Although you may earn a slightly lower interest rate than traditional CDs, it is really nice to not have to worry about any early withdrawal penalties should you need the funds sooner than expected. Because as we all know, life happens.

A strategy I like to use personally is to purchase multiple no-penalty CDs. That way if I happen to need to use my emergency fund at a time when interest rates have declined, I can cash out only one of the CDs and leave the remaining ones earning a higher rate.

Best offer: 3.3% APY for 14 months

This and the rates mentioned below are the best as of Oct. 6, 2022. Better options may now be available.

Traditional CDs

As mentioned above, traditional CDs usually offer slightly higher interest rates than their no-penalty cousins because your money is locked up for a specific time period, with a penalty if you need it sooner. Traditional CDs may require a minimum investment to obtain the advertised rate.

Best offer: 4% APY for 13 months

When Should You Get a CD?

When Should You Get a CD?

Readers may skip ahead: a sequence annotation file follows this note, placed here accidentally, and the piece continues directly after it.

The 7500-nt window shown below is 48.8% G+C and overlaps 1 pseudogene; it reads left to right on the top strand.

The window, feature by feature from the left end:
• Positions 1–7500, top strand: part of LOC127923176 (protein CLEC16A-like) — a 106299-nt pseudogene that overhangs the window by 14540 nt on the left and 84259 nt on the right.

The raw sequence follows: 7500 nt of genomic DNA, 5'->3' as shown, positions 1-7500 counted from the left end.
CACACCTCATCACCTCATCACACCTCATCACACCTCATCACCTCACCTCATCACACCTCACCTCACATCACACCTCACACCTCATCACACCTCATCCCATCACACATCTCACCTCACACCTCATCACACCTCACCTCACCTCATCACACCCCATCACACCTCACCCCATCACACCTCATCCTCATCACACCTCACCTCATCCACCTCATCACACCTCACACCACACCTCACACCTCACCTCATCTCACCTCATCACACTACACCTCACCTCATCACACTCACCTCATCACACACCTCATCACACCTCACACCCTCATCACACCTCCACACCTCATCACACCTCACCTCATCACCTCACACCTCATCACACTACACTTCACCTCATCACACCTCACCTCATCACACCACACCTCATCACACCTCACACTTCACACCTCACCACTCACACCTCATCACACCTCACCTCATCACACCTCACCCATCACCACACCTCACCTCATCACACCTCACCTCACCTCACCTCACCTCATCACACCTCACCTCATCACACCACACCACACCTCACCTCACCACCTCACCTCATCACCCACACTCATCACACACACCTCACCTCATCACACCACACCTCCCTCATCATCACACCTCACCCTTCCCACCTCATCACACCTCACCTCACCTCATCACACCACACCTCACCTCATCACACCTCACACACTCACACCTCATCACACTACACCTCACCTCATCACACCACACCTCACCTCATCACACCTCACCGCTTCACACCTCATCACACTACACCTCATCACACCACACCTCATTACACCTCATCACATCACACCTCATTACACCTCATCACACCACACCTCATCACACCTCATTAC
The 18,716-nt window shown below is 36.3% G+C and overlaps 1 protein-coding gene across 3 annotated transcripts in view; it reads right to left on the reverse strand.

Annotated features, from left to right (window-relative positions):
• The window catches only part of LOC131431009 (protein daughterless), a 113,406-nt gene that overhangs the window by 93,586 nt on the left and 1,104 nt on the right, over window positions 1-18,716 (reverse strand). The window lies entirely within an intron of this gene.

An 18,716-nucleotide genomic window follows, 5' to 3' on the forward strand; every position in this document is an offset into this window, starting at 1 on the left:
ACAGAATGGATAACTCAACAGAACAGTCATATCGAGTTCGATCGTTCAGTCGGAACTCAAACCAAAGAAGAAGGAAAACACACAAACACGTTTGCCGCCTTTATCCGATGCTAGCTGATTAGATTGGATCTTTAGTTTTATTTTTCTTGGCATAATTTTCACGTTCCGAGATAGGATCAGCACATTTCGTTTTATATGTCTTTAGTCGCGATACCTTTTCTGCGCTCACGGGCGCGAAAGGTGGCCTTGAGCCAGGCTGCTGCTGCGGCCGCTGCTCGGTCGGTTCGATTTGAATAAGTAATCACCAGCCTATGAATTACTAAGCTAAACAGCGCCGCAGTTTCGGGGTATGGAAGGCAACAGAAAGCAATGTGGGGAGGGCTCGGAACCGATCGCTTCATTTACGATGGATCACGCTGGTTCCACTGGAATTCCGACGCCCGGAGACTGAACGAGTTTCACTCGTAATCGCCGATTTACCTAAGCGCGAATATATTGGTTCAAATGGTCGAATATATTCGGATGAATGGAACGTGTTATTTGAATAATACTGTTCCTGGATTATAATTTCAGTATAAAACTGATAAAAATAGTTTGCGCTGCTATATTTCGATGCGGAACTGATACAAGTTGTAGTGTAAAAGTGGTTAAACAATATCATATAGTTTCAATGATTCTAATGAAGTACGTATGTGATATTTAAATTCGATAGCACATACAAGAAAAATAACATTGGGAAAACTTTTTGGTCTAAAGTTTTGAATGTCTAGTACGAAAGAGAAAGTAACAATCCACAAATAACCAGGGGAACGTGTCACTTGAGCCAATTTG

A certificate of deposit can be a great savings option if its interest rate is higher than what other accounts pay, but a CD isn’t always the right place for your cash.

Find out more

Brokered CDs

As an alternative to no-penalty and traditional CDs, there are also CDs available on the secondary market through traditional brokerage accounts. These can be purchased or sold through your brokerage company and the yield varies based on the maturity date.

When using brokered CDs, be sure to watch out for any transaction fees to purchase or sell them. Also, know that they may lose value if interest rates rise and you need to sell them before the stated maturity date. So while they don’t have any early withdrawal penalties, they still have some interest-rate risk.

Best offer: 4.1% APY for 12 months

Money market mutual funds

Within brokerage accounts, there are usually options to purchase money market mutual funds. While the options vary widely based on the custodian and the amount of cash you are looking to invest, they can be an easy way to park cash temporarily.

When utilizing these funds, be careful of trading expenses and the underlying expense ratio for the fund, although just because a fund has a lower expense ratio doesn’t necessarily mean it will have the highest yield. These funds would not be eligible for FDIC insurance and could technically lose money, although it is very unlikely.